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'I just kept it hidden'

Locker rooms still behind the curve when it comes to LGBT acceptance

December 17, 2013|By Matt Lindner | For RedEye

Anthony Alfano had a secret, and he wasn't about to tell the DePaul hockey teammates with whom he shared a locker room.

"I wasn't out to [my teammates]," the 23-year-old Uptown resident said. "It was that constant everyone talking about my girlfriend this or I'm gonna go meet up with some girls, get a girl at a bar."

America has trended toward acceptance when it comes to the LGBT community in recent years. In Illinois, lawmakers recently approved gay marriage. But Alfano said the locker room lags behind.

Alfano, now a Chicago Gay Hockey Association board member, said that while his teammates would regularly talk about their female conquests, he didn't dare speak up about his own personal life.

"I just didn't feel comfortable about talking about who I was, so I just kept it hidden," he said. "That wasn't right for myself and it also wasn't right for the team. If I can't be open with my teammates and they can't trust me in the locker room, they can't trust me on the ice and vice versa."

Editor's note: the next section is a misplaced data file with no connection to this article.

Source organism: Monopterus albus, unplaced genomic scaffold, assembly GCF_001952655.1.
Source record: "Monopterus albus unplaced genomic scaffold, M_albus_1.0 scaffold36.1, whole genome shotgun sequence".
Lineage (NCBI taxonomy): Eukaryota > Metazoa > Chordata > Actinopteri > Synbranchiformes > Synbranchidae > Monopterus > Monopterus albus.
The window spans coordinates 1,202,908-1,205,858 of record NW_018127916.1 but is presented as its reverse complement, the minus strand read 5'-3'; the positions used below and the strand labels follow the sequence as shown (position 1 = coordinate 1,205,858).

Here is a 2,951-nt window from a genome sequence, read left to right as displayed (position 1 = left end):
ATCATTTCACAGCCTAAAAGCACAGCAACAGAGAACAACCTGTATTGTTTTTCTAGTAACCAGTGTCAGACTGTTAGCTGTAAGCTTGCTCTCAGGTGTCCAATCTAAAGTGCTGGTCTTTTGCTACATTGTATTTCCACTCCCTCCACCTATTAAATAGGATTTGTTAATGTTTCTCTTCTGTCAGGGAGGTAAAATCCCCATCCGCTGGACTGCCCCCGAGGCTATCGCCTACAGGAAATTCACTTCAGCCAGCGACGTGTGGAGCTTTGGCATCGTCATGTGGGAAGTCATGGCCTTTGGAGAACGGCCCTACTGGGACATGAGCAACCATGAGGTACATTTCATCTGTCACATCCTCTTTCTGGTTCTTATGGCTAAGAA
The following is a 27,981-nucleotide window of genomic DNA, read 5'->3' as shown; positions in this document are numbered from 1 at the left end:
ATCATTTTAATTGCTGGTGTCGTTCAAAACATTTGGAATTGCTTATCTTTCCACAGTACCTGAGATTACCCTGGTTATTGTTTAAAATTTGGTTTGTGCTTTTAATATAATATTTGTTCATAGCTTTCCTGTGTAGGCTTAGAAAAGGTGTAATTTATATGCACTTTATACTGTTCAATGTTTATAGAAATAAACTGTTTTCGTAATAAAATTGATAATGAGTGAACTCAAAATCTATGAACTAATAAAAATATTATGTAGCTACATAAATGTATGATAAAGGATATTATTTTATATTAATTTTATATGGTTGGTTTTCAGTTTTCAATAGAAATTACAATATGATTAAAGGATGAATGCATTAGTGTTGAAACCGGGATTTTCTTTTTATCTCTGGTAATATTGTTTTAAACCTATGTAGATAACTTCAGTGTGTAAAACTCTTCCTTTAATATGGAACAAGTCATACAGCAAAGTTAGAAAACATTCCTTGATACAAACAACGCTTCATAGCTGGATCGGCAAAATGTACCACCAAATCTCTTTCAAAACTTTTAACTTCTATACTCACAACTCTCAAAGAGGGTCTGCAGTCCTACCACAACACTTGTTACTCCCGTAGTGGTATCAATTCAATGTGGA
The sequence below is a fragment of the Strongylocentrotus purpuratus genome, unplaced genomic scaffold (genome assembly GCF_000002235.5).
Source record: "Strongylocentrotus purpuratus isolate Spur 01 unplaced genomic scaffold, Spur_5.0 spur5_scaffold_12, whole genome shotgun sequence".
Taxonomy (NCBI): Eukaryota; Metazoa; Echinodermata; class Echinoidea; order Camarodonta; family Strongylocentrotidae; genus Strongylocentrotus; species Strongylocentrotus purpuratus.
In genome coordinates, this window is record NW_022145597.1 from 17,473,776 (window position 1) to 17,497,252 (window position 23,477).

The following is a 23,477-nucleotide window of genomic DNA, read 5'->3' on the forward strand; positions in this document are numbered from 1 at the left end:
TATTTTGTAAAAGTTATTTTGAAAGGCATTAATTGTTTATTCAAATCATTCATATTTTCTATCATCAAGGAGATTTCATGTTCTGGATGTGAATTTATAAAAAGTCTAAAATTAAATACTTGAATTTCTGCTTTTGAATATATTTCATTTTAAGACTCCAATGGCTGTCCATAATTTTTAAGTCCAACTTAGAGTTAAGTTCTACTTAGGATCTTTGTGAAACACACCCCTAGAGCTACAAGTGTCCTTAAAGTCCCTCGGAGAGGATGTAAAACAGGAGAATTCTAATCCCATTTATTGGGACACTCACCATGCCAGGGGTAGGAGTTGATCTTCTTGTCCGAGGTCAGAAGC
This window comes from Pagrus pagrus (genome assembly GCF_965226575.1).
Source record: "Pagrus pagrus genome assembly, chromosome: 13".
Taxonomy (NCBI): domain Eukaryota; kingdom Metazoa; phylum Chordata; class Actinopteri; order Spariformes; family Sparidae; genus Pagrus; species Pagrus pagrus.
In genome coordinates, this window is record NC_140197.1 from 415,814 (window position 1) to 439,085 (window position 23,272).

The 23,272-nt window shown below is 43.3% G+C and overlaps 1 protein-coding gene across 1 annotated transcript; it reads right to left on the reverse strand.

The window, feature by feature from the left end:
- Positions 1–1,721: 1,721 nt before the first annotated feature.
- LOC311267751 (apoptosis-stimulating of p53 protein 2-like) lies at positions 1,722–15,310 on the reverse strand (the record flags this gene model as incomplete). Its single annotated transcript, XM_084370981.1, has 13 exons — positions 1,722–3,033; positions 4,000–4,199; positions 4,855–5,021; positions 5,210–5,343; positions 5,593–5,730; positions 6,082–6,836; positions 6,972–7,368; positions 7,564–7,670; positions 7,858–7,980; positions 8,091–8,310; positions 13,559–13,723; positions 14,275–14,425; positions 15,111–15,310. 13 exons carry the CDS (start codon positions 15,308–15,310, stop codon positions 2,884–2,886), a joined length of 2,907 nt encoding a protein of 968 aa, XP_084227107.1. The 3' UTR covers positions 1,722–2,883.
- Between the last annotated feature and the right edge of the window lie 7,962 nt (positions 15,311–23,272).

So he made a decision: Give up his favorite sport so he could be himself.

So what's the key to turning things around, so people like Alfano can feel comfortable knowing they can be themselves without fear of judgment or retribution? Making sure kids know that who they are off the ice doesn't matter on it, Alfano said.

Alfano said it would help if an active NHL player took the first step.

Right now, former Fire midfielder Robbie Rogers is the most prominent openly gay athlete on an active roster. Nobody on an active roster in any of the "Big Four" American leagues is out of the closet.

Michael Ko, a 39-year-old Bucktown resident who has been involved with the CGHA since the beginning, thinks it hasn't happened yet because of a perceived impact on a team's brand.

"[Gay professional athletes] don't want to be a distraction," Ko said. "It's professional sports; it's billions and billions of dollars."

That said, he is optimistic that the day is coming when a gay young athlete has an out-and-proud professional role model in one of the big four sports.

"We've come a long way right now," Ko said. "I think it's getting close."

Matt Lindner is a RedEye special contributor.

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